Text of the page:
NFL docks 1st-round pick from Dolphins, suspends owner Stephen Ross after Tom Brady tampering investigation

·5 min read

The NFL handed down its sentence following a six-month-long investigation into the Miami Dolphins' alleged tampering with Tampa Bay Buccaneers quarterback Tom Brady and former New Orleans Saints head coach Sean Payton this past offseason, as well as team owner Stephen Ross allegedly financially incentivizing tanking to former head coach Brian Flores.

The league announced the Dolphins must forfeit their first-round pick in the 2023 draft as well as their third-round pick in 2024. Ross was also fined $1.5 million, suspended through Oct. 17 (the first six weeks of the season), indefinitely removed from all league committees and uninvited from all league meetings until next offseason.

Dolphins vice chairman Bruce Beal was also fined $500,000 and isn't allowed to attend league meetings for the rest of the season.

In Flores' lawsuit against the team after Miami fired him this past offseason, he claimed Ross offered him $100,000 for every loss during the 2019 season

NFL: Dolphins engaged in tampering but didn't tank

The NFL's investigation, led by former U.S. Attorney and SEC chair Mary Jo White, found that Ross and the Dolphins violated league rules against tampering with a player under contract with another club.

The investigation found "no evidence" of tanking during the 2019 season.

The investigation determined the Dolphins, led by Beal, began communicating with Brady as early as 2019 when he was still a member of the New England Patriots. The Dolphins continued those talks during the 2021 season when he played for the Buccaneers, where discussions "focused on Mr. Brady becoming a limited partner in the Dolphins and possibly serving as a football executive, although at times they also included the possibility of his playing for the Dolphins," per the NFL.

[Set, hut, hike! Create or join a fantasy football league now!]

Miami also spoke with Payton's agent Don Yee (who also represents Brady) in January, per the investigation, while he was head coach of the Saints and before he stepped down at the end of January. The NFL says the Dolphins did not ask the Saints for permission to talk with Payton about becoming the team's head coach until after he announced his resignation, a request the Saints denied.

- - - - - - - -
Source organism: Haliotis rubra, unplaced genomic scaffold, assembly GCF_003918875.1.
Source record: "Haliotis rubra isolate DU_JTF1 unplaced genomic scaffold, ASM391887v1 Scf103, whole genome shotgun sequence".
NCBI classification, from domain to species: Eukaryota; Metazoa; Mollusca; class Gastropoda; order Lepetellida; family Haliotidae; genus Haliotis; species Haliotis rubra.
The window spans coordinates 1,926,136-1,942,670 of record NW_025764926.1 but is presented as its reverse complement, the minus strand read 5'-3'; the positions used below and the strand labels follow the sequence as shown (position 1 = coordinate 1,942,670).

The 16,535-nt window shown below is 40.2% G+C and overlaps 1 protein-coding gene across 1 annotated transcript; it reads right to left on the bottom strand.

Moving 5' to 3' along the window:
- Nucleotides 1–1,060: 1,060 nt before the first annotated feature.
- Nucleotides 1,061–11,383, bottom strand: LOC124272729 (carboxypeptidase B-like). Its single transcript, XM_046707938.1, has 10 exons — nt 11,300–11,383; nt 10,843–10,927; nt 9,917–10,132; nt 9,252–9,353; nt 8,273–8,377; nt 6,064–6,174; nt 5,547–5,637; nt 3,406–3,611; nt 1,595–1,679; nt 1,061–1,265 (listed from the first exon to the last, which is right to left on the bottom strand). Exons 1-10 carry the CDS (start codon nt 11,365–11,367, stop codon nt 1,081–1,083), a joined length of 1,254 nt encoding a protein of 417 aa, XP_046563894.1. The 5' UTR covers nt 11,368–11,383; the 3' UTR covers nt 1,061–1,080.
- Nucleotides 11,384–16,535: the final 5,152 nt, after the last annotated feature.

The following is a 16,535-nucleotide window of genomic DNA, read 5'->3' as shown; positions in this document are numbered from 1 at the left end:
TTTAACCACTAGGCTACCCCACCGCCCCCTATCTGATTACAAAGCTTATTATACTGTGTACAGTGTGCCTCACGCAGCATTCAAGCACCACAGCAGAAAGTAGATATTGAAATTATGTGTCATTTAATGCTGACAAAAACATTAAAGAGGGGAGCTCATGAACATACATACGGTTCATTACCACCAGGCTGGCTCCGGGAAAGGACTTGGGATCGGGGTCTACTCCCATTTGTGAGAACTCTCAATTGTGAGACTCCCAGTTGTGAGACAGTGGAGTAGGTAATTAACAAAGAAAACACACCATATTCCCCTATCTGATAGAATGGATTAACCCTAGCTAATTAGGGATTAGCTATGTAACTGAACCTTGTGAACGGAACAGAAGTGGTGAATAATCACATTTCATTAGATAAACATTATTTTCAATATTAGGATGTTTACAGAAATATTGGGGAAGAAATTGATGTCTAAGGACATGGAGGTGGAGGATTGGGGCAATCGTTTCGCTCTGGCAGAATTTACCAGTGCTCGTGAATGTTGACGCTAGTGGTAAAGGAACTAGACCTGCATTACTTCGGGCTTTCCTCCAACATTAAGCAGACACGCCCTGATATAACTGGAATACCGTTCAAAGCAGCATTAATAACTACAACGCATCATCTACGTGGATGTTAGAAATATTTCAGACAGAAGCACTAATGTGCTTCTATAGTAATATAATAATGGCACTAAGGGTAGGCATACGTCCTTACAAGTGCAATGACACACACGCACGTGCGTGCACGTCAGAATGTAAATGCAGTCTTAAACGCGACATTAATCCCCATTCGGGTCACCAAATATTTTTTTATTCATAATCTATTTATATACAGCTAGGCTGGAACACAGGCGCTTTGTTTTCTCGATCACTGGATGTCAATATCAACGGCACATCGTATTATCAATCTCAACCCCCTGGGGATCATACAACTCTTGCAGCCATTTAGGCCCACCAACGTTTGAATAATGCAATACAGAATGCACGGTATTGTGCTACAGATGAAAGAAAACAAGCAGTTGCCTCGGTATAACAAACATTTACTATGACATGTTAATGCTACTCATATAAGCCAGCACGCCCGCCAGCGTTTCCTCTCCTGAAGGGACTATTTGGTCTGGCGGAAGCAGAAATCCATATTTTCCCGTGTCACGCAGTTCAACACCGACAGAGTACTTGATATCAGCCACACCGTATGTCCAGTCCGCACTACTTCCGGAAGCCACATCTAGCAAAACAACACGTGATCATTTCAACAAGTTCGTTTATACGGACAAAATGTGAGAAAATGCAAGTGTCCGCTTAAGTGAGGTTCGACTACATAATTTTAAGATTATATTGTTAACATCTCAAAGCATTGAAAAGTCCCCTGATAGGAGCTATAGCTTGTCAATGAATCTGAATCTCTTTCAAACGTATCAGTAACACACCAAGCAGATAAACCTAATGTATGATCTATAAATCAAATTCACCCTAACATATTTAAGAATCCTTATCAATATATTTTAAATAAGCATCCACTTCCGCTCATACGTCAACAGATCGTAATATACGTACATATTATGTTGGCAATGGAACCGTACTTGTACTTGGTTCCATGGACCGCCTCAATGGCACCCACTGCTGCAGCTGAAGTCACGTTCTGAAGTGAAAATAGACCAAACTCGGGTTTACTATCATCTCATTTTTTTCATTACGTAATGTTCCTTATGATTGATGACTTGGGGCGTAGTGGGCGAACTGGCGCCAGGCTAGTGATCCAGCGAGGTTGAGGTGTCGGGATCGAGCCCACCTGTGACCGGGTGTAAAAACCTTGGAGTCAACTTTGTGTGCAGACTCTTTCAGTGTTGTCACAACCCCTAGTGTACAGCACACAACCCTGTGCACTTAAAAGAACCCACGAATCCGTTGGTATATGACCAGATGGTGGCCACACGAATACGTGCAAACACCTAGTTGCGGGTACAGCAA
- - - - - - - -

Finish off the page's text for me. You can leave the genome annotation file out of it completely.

"The investigators found tampering violations of unprecedented scope and severity," NFL commissioner Roger Goodell said in a statement. "I know of no prior instance of a team violating the prohibition on tampering with both a head coach and star player, to the potential detriment of multiple other clubs, over a period of several years. Similarly, I know of no prior instance in which ownership was so directly involved in the violations."

As for tanking, the NFL investigation acknowledged that Ross "expressed his belief that the Dolphins' position in the upcoming 2020 draft should take priority over the team's win-loss record" but that no such effort was made to intentionally lose games. The league cited the Dolphins' wins over the Patriots and the Cincinnati Bengals at the end of the season that worsened Miami's draft position.

As for Flores' allegations that Ross offered to pay him to lose games in 2019, the league found "differing recollections about the wording, timing, and context" of that conversation.

"However phrased, such a comment was not intended or taken to be a serious offer, nor was the subject pursued in any respect by Mr. Ross or anyone else at the club," per the NFL.

"These comments, which he took to be suggestions that he lose games, troubled Coach Flores and led him to express his concerns in writing to senior club executives, each of whom assured Coach Flores that everyone, including Mr. Ross, supported him in building a winning culture in Miami. After this, Mr. Ross no longer made any such comments to Coach Flores."

Goodell added in a statement that team owners and senior executives shouldn't make comments like Ross allegedly did.

Ross disagrees with punishment, calls Flores allegations 'false'

Ross released a statement following the NFL's announcement, saying he felt vindicated for the tanking allegations. He disagreed with the punishment for the tampering charges.

Flores 'disappointed' in NFL's assessment of his allegations

It didn't take long for Flores to respond to the NFL's public announcement of its investigation.

Flores, who is now a defensive coach for the Pittsburgh Steelers, has an active lawsuit against the Dolphins, the New York Giants and the Denver Broncos. Flores released a statement where he appreciated the NFL's acknowledgment of his allegations but was "disappointed" that the allegations were "minimized."

Flores' attorneys, Douglas H. Wigdor and John Elefterakis, also said in a statement that the punishment was "inadequate and disheartening" despite the validation of Flores' claims. They called this investigation the "first step" in Flores' allegations being "substantiated."

The Miami Dolphins and owner Stephen Ross are in a lot of trouble with the NFL. (Sam Navarro-USA TODAY Sports)
The Miami Dolphins and owner Stephen Ross are in a lot of trouble with the NFL. (Sam Navarro-USA TODAY Sports)
Our goal is to create a safe and engaging place for users to connect over interests and passions. In order to improve our community experience, we are temporarily suspending article commenting